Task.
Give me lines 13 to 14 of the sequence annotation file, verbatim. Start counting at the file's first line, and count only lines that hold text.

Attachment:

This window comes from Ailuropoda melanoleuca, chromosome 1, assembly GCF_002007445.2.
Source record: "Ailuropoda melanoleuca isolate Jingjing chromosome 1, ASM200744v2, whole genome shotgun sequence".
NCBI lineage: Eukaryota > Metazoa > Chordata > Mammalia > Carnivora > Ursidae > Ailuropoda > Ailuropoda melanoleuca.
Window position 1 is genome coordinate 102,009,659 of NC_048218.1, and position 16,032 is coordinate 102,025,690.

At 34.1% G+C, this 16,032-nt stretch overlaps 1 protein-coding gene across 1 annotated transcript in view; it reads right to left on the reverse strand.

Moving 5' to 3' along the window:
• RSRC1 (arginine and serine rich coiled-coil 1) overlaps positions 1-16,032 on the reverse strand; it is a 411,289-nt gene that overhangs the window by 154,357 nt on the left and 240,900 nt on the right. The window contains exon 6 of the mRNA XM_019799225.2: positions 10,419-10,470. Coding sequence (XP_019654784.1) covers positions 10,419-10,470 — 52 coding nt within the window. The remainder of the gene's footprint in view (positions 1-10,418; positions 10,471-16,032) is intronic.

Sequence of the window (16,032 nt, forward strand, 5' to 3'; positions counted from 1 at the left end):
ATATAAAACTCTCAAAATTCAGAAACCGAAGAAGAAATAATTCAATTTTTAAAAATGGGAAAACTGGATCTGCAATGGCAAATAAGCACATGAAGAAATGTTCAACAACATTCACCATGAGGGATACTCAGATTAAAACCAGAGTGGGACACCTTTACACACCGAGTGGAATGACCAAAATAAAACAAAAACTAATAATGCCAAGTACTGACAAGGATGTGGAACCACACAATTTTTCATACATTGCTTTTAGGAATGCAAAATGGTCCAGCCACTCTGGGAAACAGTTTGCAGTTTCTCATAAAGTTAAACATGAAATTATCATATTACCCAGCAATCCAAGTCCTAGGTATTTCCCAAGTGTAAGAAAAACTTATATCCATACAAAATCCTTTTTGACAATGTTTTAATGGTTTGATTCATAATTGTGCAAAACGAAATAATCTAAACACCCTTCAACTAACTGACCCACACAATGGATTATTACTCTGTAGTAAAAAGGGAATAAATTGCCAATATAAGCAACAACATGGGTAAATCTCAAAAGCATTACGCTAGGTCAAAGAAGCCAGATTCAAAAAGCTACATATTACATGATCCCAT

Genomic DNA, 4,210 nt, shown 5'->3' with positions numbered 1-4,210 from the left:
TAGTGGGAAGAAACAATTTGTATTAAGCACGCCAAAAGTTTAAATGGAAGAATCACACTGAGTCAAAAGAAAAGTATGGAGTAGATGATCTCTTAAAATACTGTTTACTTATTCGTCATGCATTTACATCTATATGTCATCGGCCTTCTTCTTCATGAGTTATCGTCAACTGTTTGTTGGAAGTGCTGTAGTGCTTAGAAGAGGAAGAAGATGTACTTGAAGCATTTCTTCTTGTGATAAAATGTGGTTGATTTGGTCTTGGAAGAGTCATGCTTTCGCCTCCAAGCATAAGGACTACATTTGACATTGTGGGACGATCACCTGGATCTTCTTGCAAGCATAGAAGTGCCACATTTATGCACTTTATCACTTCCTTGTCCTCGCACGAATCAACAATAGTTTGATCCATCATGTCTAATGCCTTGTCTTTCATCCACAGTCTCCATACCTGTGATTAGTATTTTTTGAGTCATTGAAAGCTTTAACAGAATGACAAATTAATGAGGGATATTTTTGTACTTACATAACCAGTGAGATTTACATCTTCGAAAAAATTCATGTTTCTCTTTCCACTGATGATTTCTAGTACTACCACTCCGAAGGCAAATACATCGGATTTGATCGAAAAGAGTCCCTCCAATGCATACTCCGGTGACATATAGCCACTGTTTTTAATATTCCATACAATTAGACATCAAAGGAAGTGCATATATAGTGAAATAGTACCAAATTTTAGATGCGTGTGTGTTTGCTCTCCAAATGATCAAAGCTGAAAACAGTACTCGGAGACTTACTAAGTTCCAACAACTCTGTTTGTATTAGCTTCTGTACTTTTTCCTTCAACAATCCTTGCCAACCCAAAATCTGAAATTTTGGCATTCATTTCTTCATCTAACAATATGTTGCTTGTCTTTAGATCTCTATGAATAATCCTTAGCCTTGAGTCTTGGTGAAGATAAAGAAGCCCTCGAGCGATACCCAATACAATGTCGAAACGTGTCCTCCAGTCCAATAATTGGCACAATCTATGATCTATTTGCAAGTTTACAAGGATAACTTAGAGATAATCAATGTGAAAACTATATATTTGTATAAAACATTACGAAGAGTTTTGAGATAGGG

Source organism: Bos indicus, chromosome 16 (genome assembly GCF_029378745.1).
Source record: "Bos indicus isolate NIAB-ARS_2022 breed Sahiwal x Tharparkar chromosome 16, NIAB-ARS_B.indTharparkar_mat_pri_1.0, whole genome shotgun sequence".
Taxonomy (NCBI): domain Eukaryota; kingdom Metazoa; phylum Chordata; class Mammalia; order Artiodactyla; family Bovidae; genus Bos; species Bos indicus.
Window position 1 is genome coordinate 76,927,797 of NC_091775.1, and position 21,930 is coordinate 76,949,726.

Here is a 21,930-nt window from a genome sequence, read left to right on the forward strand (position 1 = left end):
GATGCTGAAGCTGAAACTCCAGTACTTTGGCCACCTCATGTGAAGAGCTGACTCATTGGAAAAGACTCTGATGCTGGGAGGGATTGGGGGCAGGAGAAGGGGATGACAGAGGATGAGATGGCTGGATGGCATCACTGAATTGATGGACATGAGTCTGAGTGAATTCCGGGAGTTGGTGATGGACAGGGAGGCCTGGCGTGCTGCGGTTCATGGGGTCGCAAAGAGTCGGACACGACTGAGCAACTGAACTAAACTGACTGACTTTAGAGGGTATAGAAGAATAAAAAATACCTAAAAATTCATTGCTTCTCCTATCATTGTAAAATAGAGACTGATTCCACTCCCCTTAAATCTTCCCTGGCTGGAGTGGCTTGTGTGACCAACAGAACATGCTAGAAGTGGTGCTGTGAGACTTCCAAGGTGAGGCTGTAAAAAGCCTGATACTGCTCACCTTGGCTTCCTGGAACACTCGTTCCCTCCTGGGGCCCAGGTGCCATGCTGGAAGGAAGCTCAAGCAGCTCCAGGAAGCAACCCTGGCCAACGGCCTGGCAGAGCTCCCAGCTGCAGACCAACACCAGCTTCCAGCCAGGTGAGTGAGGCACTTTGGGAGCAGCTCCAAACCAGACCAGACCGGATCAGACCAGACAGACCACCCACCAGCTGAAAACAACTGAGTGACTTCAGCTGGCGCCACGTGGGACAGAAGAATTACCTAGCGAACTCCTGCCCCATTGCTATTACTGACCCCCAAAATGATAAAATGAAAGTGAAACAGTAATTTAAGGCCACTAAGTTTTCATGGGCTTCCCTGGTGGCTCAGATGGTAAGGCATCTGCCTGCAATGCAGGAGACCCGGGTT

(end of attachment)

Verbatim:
Source record: "Bos indicus isolate NIAB-ARS_2022 breed Sahiwal x Tharparkar chromosome 16, NIAB-ARS_B.indTharparkar_mat_pri_1.0, whole genome shotgun sequence".
Taxonomy (NCBI): domain Eukaryota; kingdom Metazoa; phylum Chordata; class Mammalia; order Artiodactyla; family Bovidae; genus Bos; species Bos indicus.